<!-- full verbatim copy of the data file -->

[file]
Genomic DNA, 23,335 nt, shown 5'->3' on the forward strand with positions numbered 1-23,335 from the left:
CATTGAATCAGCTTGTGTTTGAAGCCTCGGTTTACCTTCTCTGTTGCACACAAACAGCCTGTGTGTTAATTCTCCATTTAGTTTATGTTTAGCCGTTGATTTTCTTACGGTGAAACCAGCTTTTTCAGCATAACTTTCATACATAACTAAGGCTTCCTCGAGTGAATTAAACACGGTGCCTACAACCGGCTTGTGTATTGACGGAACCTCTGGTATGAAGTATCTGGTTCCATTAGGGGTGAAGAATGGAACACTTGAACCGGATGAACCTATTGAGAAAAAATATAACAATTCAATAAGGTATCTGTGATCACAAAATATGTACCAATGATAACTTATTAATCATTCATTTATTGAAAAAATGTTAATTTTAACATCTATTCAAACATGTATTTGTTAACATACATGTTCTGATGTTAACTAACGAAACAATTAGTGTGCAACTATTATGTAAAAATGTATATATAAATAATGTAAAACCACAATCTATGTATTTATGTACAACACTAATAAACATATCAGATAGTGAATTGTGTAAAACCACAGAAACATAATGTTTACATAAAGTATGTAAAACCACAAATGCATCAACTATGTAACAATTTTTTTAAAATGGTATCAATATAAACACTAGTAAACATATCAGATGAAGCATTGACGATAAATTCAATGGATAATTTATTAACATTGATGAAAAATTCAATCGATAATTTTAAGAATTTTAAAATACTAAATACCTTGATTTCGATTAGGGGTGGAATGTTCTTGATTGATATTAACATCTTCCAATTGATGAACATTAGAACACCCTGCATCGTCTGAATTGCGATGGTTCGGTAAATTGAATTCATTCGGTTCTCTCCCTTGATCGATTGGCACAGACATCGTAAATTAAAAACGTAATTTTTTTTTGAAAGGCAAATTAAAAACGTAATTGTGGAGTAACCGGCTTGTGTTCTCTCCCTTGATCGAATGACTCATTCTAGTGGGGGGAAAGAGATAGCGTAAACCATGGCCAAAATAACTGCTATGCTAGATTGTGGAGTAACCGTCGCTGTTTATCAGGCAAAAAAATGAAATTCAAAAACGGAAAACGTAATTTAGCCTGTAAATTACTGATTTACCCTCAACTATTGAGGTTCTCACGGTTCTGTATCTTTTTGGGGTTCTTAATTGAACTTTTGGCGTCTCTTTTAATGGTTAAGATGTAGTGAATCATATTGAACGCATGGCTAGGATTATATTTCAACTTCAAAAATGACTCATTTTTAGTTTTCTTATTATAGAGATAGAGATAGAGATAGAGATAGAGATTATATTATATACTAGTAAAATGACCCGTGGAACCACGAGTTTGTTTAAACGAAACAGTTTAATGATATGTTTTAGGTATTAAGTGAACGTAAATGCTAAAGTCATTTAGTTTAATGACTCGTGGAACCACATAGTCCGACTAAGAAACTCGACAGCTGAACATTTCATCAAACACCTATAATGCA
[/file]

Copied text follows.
Genomic DNA, 23,335 nt, shown 5'->3' on the forward strand with positions numbered 1-23,335 from the left:
CATTGAATCAGCTTGTGTTTGAAGCCTCGGTTTACCTTCTCTGTTGCACACAAACAGCCTGTGTGTTAATTCTCCATTTAGTTTATGTTTAGCCGTTGATTTTCTTACGGTGAAACCAGCTTTTTCAGCATAACTTTCATACATAACTAAGGCTTCCTCGAGTGAATTAAACACGGTGCCTACAACCGGCTTGTGTATTGACGGAACCTCTGGTATGAAGTATCTGGTTCCATTAGGGGTGAAGAATGGAACACTTGAACCGGATGAACCTATTGAGAAAAAATATAACAATTCAATAAGGTATCTGTGATCACAAAATATGTACCAATGATAACTTATTAATCATTCATTTATTGAAAAAATGTTAATTTTAACATCTATTCAAACATGTATTTGTTAACATACATGTTCTGATGTTAACTAACGAAACAATTAGTGTGCAACTATTATGTAAAAATGTATATATAAATAATGTAAAACCACAATCTATGTATTTATGTACAACACTAATAAACATATCAGATAGTGAATTGTGTAAAACCACAGAAACATAATGTTTACATAAAGTATGTAAAACCACAAATGCATCAACTATGTAACAATTTTTTTAAAATGGTATCAATATAAACACTAGTAAACATATCAGATGAAGCATTGACGATAAATTCAATGGATAATTTATTAACATTGATGAAAAATTCAATCGATAATTTTAAGAATTTTAAAATACTAAATACCTTGATTTCGATTAGGGGTGGAATGTTCTTGATTGATATTAACATCTTCCAATTGATGAACATTAGAACACCCTGCATCGTCTGAATTGCGATGGTTCGGTAAATTGAATTCATTCGGTTCTCTCCCTTGATCGATTGGCACAGACATCGTAAATTAAAAACGTAATTTTTTTTTGAAAGGCAAATTAAAAACGTAATTGTGGAGTAACCGGCTTGTGTTCTCTCCCTTGATCGAATGACTCATTCTAGTGGGGGGAAAGAGATAGCGTAAACCATGGCCAAAATAACTGCTATGCTAGATTGTGGAGTAACCGTCGCTGTTTATCAGGCAAAAAAATGAAATTCAAAAACGGAAAACGTAATTTAGCCTGTAAATTACTGATTTACCCTCAACTATTGAGGTTCTCACGGTTCTGTATCTTTTTGGGGTTCTTAATTGAACTTTTGGCGTCTCTTTTAATGGTTAAGATGTAGTGAATCATATTGAACGCATGGCTAGGATTATATTTCAACTTCAAAAATGACTCATTTTTAGTTTTCTTATTATAGAGATAGAGATAGAGATAGAGATAGAGATTATATTATATACTAGTAAAATGACCCGTGGAACCACGAGTTTGTTTAAACGAAACAGTTTAATGATATGTTTTAGGTATTAAGTGAACGTAAATGCTAAAGTCATTTAGTTTAATGACTCGTGGAACCACATAGTCCGACTAAGAAACTCGACAGCTGAACATTTCATCAAACACCTATAATGCA